5. Lead the class in a discussion about the difficulties Rustin faced as a black, gay man.
        • Watch the clip where Rustin talks about the barometer of human rights shifting from blacks to the LGBTQ community.
        • Break the students into small groups and ask them to answer these questions:
        • Note for teachers: For resources on discussing these issues with students, check out Georgetown University Professor Marcia Chatelain's article, "How to Teach Kids About What's Happening in Ferguson" from The Atlantic.
        • Has this barometer changed since the events in Ferguson, MO? Explain.
        • Have those events changed the way some people respond to each other? Explain.
        • What kinds of things can people in government, industry, the film and music business etc. do to call attention to injustice? What can you do to encourage tolerance?

Clips from Brother Outsider

Clip 1: Somewhere around 14:04
The scene where Bayard Rustin is talking about not giving up his seat on the bus because the child won't know that an injustice is being committed if he does.

Clip 2: Somewhere around 1:15:44
The scene where the open letter to Bayard Rustin is read and Rustin is marching next to a person holding a homophobic sign.

Clip 3: At the end of the program
The scene where Rustin talks about the barometer of human rights switching from blacks to the LGBTQ community.


The purpose of this activity is for students to participate in a discussion on prejudice and its effect on society and people's civil rights.

      1. Do a "Think-Pair-Share" activity, in which students pair up, discuss questions and then participate in a large-group discussion. Pairs begin by discussing the following questions:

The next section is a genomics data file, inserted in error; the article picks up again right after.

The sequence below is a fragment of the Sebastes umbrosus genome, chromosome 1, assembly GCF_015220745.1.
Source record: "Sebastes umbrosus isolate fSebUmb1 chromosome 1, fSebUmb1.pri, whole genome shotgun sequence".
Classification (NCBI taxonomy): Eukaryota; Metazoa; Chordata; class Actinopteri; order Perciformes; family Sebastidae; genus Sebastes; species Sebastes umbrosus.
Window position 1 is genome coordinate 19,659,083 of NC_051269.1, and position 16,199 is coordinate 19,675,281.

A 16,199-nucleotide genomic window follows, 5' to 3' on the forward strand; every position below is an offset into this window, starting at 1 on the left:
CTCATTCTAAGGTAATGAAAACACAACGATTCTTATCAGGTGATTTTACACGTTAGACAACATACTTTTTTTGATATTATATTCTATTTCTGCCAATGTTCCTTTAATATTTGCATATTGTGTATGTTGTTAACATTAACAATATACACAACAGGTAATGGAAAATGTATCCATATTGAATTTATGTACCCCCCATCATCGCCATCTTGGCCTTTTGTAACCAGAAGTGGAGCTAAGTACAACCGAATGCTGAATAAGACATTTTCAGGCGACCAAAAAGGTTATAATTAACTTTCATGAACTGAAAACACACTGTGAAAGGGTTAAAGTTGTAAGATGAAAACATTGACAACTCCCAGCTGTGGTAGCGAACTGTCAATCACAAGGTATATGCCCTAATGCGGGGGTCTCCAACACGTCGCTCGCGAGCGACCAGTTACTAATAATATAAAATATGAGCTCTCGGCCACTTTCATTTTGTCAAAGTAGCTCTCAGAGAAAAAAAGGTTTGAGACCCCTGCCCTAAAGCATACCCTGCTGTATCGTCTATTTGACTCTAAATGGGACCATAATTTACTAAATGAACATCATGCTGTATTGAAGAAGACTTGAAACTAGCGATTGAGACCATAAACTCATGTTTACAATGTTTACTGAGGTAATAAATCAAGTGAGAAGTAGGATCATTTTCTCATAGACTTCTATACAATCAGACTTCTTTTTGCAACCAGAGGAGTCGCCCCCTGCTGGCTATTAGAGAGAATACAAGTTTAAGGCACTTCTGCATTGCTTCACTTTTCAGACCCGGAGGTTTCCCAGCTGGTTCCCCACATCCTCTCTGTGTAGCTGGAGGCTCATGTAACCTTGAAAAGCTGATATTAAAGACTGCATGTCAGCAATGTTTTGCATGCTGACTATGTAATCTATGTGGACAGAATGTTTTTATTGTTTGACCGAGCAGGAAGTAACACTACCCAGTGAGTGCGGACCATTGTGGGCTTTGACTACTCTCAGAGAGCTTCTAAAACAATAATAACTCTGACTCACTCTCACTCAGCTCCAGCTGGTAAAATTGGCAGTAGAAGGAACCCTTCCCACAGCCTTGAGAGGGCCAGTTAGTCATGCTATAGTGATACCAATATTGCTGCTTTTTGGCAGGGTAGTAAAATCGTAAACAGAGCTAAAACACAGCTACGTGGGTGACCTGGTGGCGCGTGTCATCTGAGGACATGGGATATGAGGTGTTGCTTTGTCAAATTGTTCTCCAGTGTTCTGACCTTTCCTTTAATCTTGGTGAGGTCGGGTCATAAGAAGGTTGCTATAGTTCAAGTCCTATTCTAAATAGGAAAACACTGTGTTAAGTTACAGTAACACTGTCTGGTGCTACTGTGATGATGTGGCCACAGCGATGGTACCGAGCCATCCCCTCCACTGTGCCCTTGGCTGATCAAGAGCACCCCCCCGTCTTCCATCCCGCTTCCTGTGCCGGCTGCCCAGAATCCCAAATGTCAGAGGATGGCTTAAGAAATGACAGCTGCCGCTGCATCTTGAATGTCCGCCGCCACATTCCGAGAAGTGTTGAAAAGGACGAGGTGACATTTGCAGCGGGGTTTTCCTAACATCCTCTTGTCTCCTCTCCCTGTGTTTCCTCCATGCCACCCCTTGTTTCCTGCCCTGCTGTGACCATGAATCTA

• What happens when people are judged by the way they look?
        • What is prejudice? (List examples of how prejudice causes some people to stereotype others.)
        • What are some examples of prejudice resulting in unfair treatment of people?
        • Why do you think some people are prejudiced?
        • What is tolerance? (List examples of ways people practice tolerance or respect toward others.)
        • What do people gain or lose from respecting or not respecting other people's diversity?
        • What do you think the United States and the world in general gain or lose from not respecting diversity?
        • What are some things that can happen when people practice intolerance over a long period of time?
        • What can people do to help create an environment that encourages respect for all persons?
      2. Have the pairs share their insights with the entire class.
      3. Discuss how prejudice and intolerance have affected people's civil rights.


In this activity students will research the struggles faced by different groups of people.

      1. Divide the class into groups and assign each group one of the following topics:
        • African-Americans
        • LGBTQ people
        • Native Americans
        • Women
        • Muslims
        • Asian Americans
        • Body Image bias
        • Age bias
      2. Ask each group to collect information on the particular stereotypes, struggles and violation of civil rights its group faces.
      3. Provide time for each group to report its findings to the class.


The purpose of this activity is for students to consider how they have arrived at their convictions and how firmly they are committed to their beliefs.